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The critical role of social media in crisis communication.

1. Introduction

The development of social networking technologies is influencing the network communications fabric and the manners we interact with each other. Users of information are concurrently contributors of information (Popescu Ljungholm, 2015a, b, c), by that supplying the ground for user-generated media. The news of a crisis can be (re)distributed, attaining millions of individuals without the intervening occurrence of journalists. Communicators can adopt social media instruments to more effectively handle a crisis. New media tools may stimulate readiness, knowledge, and participation (Pera, 2015a, b; 2014) in crisis reaction by making the matter observable and interactive. Social media can ask persons to self-identify as backers of the entity. Setting up how the entity aims to involve social media throughout policy constitution can expand communication chances and reduce the clutter and inaccuracies liable to take place in the thick of the crisis. (Veil et al., 2011)

2. The Features of Social Networking Technologies that Are of Special Applicability to Crisis Communication

The self-sourcing of information by individuals provides access to a broader series of information but it may constitute difficult tasks for the official regulation and synchronization of information. Persons via better personalization of their social media platforms may prefer only to use information comparable to their own opinions (Constantin, 2015), therefore acquiring a restricted worldview, notwithstanding whether the information they get is accurate. Social networking technologies facilitate the swift and available distribution of information via both established and unofficial routes. Social media compresses a new trend of digital communication and content distribution between persons and entities. (Branicki and Agyei, 2015) The recognition of social media and their function in many events globally have generated new concerns related to crisis communication approaches. The function of conventional leadership furthered by government entities and mainstream media channels (Popescu, 2016, 2015, 2014, 2013) is altered within social media: on account of hyperlinked networks and the receptiveness of posted messages, the latter is a media outlet for instantly communicating significant information before it is announced in the mainstream media. The arrival of social media has met the audience's demand for personal and direct communication and in addition for information regarding their safety and prosperity throughout crises. (Cho et al., 2013)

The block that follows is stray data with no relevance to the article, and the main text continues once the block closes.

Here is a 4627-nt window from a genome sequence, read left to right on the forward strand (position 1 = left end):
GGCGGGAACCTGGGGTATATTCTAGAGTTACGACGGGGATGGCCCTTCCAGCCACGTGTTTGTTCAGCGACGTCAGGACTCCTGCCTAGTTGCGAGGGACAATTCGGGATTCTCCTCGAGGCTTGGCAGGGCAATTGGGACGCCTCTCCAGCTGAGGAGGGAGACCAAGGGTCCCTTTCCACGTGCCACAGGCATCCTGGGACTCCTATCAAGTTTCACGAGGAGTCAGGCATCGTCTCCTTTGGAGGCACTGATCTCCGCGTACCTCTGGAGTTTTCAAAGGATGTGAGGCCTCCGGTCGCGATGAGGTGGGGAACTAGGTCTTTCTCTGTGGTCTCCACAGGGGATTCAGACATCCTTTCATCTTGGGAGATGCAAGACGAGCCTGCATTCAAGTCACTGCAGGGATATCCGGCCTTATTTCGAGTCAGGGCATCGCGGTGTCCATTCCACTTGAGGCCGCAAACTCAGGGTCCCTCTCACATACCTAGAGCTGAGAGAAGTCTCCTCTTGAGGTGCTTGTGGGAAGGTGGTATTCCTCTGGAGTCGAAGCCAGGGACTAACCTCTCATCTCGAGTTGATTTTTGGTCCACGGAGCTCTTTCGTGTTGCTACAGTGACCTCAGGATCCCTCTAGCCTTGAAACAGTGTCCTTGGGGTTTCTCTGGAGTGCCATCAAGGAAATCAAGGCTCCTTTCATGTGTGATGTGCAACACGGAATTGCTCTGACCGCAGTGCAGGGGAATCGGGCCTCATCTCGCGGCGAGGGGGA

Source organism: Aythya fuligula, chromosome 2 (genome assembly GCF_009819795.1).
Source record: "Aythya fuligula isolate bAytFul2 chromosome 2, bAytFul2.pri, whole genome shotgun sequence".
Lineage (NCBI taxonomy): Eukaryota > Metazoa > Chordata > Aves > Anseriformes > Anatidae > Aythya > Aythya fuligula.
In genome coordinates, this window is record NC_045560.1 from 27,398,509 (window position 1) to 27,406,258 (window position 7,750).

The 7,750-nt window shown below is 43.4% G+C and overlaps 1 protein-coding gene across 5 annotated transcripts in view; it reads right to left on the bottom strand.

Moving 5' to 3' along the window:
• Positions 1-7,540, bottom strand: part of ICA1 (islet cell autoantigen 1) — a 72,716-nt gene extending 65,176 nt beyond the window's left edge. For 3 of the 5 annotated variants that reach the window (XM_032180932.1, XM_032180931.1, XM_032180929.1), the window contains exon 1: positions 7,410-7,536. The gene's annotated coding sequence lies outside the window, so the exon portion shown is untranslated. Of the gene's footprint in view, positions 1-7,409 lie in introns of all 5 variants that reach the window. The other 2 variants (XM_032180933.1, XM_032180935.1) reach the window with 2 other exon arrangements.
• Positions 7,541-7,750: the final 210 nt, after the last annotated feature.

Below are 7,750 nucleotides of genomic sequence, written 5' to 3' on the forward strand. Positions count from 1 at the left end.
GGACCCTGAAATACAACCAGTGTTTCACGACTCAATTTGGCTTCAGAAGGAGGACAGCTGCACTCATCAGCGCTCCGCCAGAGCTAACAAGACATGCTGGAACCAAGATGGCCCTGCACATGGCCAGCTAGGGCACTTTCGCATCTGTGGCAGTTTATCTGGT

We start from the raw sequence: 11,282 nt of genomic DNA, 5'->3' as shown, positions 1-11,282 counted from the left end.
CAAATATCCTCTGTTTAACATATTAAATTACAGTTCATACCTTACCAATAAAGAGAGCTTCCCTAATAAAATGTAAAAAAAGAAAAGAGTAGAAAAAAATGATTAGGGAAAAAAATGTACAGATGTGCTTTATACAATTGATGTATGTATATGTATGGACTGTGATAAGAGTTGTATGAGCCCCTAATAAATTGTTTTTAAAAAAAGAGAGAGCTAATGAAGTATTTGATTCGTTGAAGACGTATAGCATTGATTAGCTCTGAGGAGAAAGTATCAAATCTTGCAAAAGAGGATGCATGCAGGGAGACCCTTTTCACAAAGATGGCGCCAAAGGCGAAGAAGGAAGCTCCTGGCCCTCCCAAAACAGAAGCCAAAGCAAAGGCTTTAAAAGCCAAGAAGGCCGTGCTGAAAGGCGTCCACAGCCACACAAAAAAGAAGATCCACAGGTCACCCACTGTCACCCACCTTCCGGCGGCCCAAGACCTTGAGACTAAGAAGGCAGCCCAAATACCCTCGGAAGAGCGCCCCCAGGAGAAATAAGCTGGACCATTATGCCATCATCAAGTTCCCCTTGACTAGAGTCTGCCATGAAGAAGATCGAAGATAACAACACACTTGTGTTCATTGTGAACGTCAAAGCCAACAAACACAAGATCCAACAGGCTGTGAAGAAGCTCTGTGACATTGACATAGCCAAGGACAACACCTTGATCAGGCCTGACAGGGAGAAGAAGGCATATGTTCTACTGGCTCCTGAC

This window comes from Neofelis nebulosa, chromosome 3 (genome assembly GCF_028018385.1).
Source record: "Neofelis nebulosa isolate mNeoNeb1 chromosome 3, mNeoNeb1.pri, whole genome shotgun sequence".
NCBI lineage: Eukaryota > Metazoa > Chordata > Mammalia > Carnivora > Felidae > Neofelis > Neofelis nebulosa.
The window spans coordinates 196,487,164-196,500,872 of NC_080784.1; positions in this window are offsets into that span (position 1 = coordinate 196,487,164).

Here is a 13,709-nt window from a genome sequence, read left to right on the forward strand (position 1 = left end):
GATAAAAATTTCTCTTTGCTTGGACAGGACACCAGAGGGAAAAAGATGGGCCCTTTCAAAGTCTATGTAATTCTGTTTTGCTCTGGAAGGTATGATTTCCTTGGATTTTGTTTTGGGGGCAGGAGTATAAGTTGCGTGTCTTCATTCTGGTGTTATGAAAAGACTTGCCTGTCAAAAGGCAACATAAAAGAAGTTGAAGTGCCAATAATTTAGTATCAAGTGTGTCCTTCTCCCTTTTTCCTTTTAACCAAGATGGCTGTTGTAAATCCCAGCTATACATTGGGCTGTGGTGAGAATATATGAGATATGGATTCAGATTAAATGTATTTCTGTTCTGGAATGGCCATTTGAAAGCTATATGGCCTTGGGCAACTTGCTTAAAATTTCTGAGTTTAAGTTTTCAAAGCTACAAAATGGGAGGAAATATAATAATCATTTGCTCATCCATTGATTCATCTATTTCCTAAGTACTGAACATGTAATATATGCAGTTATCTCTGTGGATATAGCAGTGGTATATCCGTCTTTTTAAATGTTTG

The importance of crisis communication builds on the conviction that the messages will have beneficial consequences on crisis publics, thus assisting the entity. The feedbacks of crisis publics furnish evaluations of communication strength. Intended outcomes from crisis communication endeavors encompass reducing reputational harm from a crisis, preserving buying intention, and hindering adverse word-of-mouth. The development of social media has supplied unrestricted places for other opinions (Lazaroiu, 2013; 2012; 2011), besides the entity's position, to announce the crisis and crisis-associated messages. How individuals behave to the crisis response approaches implies approval or rebuff of the crisis account. (Coombs and Holladay, 2014) Effortless alteration of information is an outstanding boon of employing new media instruments in bracing oneself for a crisis. Social media platforms are especially appropriate for mass observance as they supply a feed that presents dialogues of countless individuals at any precise moment. Communicating with wireless audiences as component of a relationship-building operation (Popescu and Predescu, 2016) enables permanent connectedness, which can be performed even in an unforeseen event. Entities can both collect user-generated material from social network web sites and employ the platform for transmitting information back to consumers. Replying to the audience belittles gossips and defends reputations. Crises can be reduced via swift counteraction through the straightness of new media. Online communities may self-correct false rumor before organizational voices have the opportunity to react. (Veil et al., 2011)